Last week ESPN sportswriter and radio host Dan Le Betard wrote a chilling column on his reaction to President Obama’s meeting with Cuban President Raúl Castro in Havana. Le Betard described the trip as “another loss,” saying the Cubans who fled the Castro regime have experienced enough losses in their lifetime as it is.
“Lost childhoods. Lost roots. Lost families. Lost land. Lost freedoms,” Le Betard wrote. “Lost lives in the ocean that divides Cuba and America like the million miles of distance between desperation and hope.”
When Obama touched down in Cuba on March 21, he ended a century-long cold war-era estrangement that began with the two countries in 1959. He became the first president to touch down in Cuba since Calvin Coolidge in 1928.
On March 22, the highlight of the trip came from the Estadio Latinoamericano where, at 2 p.m., both countries favorite past-times would be played and broadcasted to the world: an exhibition baseball game between the Tampa Bay Rays of the MLB and the Cuban National team was played in front of more than 50,000 fans.
The two sides were friendly and the atmosphere surrounding the event was jovial. Players shook hands, Obama and Castro sat together behind home plate with smiles on their faces; it couldn’t have been a better afternoon of baseball — or, well, maybe not exactly.
Before the game took place that same Tuesday, the world mourned with Brussels after the aftermath of a terrorist attack took place in Belgium that killed 31 and wounded 330.
That was Obama’s plan. Although he was advised not to, the decision to remain present for the trip’s main event made a powerful statement.
“You want to be respectful and understand the gravity of the situation,” Obama said. “But the whole premise of terrorism is to try to disrupt people’s ordinary lives.”
As if playing a baseball game in communist Cuba wasn’t bad enough, the decision to not travel and be with the people of Brussels couldn’t have stirred up more grief on the decision to commence the game after the fact.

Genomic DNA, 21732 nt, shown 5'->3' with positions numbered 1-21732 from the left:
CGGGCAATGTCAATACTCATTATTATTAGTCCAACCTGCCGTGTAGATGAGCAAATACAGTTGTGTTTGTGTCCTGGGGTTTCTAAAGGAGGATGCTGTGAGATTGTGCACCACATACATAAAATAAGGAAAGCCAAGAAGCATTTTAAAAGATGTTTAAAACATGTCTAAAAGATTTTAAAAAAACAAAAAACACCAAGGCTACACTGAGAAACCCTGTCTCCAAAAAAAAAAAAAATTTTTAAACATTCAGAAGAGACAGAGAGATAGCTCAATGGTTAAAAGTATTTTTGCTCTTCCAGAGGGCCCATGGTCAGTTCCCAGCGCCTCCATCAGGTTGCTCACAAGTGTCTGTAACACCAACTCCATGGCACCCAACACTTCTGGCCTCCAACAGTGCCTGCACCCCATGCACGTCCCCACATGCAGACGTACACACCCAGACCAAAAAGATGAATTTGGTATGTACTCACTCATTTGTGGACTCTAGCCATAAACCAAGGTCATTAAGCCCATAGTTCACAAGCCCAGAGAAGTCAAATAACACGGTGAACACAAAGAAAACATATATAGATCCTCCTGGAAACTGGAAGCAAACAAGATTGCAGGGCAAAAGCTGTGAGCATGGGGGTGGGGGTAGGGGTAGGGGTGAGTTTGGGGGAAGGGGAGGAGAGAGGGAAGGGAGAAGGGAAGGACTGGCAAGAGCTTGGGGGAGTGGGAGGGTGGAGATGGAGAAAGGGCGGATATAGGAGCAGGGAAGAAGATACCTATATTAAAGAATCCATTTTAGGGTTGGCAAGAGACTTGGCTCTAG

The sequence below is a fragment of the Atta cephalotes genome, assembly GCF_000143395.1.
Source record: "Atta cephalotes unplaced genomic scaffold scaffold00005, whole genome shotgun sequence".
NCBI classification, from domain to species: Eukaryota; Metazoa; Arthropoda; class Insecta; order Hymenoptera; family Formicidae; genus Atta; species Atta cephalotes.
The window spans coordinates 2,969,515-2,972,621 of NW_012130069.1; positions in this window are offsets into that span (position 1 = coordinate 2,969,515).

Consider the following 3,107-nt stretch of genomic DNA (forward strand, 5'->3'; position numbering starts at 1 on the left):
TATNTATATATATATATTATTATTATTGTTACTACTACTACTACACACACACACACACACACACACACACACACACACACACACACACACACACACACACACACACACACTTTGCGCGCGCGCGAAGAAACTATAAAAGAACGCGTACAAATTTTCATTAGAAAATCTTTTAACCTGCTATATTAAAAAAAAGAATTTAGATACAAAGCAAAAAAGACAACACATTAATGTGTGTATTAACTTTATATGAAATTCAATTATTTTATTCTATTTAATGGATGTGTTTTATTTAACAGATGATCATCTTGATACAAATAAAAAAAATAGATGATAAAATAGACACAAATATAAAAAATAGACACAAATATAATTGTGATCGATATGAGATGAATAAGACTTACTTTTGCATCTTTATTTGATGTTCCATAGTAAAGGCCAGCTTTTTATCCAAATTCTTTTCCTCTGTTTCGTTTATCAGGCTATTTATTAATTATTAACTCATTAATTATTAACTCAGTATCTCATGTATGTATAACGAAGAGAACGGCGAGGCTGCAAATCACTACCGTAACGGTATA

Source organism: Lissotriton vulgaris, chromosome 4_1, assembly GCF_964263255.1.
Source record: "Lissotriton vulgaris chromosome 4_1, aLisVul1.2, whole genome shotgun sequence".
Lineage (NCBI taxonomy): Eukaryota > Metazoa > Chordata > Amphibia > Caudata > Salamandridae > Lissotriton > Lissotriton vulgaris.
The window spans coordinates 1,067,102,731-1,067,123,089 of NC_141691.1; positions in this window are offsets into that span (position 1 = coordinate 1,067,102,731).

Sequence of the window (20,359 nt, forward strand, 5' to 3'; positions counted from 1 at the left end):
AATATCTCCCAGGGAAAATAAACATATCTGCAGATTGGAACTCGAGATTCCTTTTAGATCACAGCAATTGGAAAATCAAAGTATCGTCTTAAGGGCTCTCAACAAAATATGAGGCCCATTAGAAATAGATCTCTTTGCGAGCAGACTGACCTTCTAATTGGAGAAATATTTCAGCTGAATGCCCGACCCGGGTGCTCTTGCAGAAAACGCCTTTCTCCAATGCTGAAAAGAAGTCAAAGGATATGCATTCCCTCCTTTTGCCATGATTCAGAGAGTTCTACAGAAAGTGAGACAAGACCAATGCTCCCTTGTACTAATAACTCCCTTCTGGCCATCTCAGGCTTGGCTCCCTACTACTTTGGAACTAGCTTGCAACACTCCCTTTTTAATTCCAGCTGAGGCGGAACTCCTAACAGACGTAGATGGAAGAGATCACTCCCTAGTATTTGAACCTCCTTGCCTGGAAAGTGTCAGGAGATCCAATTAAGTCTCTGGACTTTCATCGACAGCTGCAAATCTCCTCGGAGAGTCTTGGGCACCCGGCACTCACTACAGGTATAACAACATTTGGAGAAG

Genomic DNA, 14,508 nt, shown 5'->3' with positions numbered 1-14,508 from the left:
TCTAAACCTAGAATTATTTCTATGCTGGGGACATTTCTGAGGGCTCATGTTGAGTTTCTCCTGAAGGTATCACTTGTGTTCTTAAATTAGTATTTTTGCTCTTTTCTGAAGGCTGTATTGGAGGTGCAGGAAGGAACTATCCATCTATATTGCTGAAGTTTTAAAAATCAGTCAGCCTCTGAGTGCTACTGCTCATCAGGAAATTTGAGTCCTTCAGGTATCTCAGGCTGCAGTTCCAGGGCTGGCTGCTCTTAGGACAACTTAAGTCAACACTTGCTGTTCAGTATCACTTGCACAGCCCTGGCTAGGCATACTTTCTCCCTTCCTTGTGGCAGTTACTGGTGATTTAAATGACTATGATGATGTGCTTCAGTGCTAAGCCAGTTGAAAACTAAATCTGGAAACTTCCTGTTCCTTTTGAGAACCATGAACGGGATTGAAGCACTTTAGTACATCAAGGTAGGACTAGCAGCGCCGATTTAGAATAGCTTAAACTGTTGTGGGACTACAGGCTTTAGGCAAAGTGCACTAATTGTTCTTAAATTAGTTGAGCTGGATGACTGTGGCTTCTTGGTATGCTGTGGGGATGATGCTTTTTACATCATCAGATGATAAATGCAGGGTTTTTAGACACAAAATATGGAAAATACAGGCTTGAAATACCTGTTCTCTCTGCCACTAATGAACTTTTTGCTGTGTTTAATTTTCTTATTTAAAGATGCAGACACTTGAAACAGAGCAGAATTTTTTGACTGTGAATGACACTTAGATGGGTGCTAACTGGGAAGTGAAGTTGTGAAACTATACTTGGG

But the point Obama made regarding terrorist attacks was spot on, and in fact — may send a message of hope to the people of Cuba.
Like a baby crying for lack of attention, these extremist groups’ cries will cease and turn into the realization that their demands will not be met; lessons learned, no harm no foul.
By continuing to play the game, the message was clear: attacks will not break what can’t be broken. A paradigm for the way we as a country have decided to attack these pressing matters.
When someone tweets “Prayers for Brussels” it seems like a redundant statement that serves zero purpose. In fact, due to the social media age, the spread of information serves a greater purpose. That tweet can reach the masses and a social medium for hope and prayer has been catalyzed.
I understand the resentment Le Betard displayed with his tone. And sure, I’m willing to admit I am ignorant — something that as a group of people we aren’t too keen to admit.
I’m ignorant to the struggle for a better life thousands of Cubans had to endure. The fight for justice and the risk taken in leaving a land that is so precious to a group of people to live, for one that is as foreign to them as the brief encounter with a random passerby on the street.
At the end of the day, the people of Cuba still have no voice. As I am writing this, I understand the simple process of this being published is something no Cuban can ascertain or experience the gratification of.
Pen and paper is essential to me. It gives me the ability to voice my opinion in a manner everyone can understand at the same rate. You can’t hear my slang or the stutter between my words. In writing, the words come across as fluid and purposeful.
The game played in Cuba means nothing if we can’t conform the way of living in Cuba to give their people its voice back — give them a reason to be optimistic that change will come and a life of being contained will soon be over
But we can remain hopeful that soon, their way of life can be as free as the game of baseball they cherish so dearly. Similar to a baseball that was just hit for a home run, as it glides in the air, soaring over the fence, they too can be free and cross home plate.
Sports Editor, Bryant Drayton
Bryant is a sports advocate who’s always smiling. He is a senior print and online journalism major aspiring for a career as a professional or college football columnist. Bryant currently covers high school football games for the Richmond Times-Dispatch. // Twitter | Facebook | LinkedIn